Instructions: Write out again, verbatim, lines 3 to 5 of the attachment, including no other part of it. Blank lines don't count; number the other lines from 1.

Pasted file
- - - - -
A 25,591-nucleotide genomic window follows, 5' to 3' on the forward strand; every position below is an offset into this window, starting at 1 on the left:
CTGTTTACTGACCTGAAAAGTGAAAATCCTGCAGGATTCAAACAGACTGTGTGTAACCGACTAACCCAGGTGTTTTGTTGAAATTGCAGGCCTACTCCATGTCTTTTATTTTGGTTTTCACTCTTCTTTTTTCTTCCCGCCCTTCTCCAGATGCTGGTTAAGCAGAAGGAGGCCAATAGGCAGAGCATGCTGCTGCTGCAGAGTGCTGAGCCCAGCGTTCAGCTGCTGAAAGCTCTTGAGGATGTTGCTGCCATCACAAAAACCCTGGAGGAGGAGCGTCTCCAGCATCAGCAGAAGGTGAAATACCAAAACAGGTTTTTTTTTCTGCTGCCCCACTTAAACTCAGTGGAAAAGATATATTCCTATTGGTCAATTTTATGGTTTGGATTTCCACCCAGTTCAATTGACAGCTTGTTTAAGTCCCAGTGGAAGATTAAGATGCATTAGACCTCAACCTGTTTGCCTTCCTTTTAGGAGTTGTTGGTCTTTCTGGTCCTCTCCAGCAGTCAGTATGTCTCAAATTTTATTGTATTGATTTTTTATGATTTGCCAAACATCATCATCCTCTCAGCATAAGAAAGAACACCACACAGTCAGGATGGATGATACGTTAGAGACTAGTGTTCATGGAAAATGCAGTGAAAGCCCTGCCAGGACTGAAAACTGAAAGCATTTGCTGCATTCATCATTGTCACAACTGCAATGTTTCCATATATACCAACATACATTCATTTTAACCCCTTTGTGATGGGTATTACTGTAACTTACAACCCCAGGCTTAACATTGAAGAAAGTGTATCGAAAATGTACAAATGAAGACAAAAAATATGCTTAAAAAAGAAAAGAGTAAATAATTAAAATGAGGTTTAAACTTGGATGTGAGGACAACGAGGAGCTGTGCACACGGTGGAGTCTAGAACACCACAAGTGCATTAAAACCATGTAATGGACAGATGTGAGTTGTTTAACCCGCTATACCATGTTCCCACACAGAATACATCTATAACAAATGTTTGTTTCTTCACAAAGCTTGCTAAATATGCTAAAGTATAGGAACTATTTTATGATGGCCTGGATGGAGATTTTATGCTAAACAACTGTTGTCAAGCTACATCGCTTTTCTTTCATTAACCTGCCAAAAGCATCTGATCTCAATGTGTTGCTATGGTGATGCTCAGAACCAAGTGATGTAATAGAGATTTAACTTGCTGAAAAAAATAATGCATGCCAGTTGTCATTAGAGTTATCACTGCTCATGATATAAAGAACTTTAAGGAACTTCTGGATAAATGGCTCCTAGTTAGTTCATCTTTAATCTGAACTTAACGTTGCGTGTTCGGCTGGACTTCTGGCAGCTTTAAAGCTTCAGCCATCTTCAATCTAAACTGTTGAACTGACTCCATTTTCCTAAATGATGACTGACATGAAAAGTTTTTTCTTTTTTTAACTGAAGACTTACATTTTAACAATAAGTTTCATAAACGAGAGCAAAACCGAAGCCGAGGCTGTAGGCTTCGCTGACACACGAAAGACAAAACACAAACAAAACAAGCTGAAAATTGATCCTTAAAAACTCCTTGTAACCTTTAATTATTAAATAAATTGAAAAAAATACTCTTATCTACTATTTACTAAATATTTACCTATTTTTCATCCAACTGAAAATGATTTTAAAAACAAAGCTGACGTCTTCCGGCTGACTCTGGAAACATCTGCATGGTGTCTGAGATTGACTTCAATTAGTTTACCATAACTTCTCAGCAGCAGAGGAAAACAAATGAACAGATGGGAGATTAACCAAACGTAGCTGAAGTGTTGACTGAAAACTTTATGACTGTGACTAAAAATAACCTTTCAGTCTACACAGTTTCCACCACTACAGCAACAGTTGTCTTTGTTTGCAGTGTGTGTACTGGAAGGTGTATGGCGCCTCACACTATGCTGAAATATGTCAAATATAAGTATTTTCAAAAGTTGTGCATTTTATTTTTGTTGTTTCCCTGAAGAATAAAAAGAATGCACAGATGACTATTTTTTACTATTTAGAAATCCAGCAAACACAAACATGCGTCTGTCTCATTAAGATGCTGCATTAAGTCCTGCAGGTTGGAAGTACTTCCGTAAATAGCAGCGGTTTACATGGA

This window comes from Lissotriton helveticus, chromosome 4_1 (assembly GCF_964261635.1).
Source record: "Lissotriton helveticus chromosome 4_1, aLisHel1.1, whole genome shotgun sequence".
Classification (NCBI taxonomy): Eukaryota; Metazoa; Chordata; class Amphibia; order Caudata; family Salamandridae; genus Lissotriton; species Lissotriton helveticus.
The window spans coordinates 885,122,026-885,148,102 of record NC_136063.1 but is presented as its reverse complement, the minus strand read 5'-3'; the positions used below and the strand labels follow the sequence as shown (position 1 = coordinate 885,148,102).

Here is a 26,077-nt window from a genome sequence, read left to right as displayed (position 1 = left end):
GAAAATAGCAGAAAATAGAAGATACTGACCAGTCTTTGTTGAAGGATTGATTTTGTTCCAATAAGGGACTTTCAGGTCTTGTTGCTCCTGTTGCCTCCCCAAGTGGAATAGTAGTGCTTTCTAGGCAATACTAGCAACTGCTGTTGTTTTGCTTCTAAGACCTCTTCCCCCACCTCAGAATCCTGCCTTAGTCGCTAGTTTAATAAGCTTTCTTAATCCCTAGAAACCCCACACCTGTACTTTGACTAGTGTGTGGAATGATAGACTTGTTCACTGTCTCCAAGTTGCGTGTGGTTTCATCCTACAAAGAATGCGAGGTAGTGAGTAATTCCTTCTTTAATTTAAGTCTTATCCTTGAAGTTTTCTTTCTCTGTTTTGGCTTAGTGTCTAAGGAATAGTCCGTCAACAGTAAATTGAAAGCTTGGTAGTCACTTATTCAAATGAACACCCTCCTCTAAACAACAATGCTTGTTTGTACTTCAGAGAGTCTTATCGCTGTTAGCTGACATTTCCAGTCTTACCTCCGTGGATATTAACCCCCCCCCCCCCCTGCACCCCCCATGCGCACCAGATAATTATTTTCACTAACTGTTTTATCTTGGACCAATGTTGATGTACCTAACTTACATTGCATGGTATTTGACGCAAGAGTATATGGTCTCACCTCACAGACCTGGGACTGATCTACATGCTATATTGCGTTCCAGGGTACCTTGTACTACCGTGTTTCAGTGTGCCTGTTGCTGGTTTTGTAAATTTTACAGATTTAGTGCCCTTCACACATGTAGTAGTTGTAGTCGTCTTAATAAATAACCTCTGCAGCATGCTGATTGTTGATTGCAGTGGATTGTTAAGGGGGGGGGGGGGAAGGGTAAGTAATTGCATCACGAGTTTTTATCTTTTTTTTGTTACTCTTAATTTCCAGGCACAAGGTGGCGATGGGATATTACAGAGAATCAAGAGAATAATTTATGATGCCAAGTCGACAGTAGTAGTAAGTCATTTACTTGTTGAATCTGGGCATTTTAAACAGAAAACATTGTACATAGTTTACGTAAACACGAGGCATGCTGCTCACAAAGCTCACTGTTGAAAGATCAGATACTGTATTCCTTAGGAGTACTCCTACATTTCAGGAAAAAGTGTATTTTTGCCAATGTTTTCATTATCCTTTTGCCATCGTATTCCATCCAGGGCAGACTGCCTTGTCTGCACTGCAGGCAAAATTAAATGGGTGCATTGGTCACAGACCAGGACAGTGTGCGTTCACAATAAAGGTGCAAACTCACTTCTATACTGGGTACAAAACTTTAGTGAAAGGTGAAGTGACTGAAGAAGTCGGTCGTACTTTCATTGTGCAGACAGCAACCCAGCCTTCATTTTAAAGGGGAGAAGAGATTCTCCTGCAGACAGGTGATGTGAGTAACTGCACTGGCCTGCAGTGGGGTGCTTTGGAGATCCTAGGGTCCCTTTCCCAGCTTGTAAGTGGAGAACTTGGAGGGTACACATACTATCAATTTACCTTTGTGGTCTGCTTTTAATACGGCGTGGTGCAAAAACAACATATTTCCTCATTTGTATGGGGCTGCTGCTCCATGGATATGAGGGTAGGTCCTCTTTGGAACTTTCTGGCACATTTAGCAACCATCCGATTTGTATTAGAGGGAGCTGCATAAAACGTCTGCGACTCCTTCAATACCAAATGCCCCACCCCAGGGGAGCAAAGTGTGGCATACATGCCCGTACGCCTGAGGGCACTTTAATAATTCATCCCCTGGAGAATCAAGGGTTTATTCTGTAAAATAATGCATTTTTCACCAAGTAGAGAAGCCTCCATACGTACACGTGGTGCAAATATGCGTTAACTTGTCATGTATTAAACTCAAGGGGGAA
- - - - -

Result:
This window comes from Lissotriton helveticus, chromosome 4_1 (assembly GCF_964261635.1).
Source record: "Lissotriton helveticus chromosome 4_1, aLisHel1.1, whole genome shotgun sequence".
Classification (NCBI taxonomy): Eukaryota; Metazoa; Chordata; class Amphibia; order Caudata; family Salamandridae; genus Lissotriton; species Lissotriton helveticus.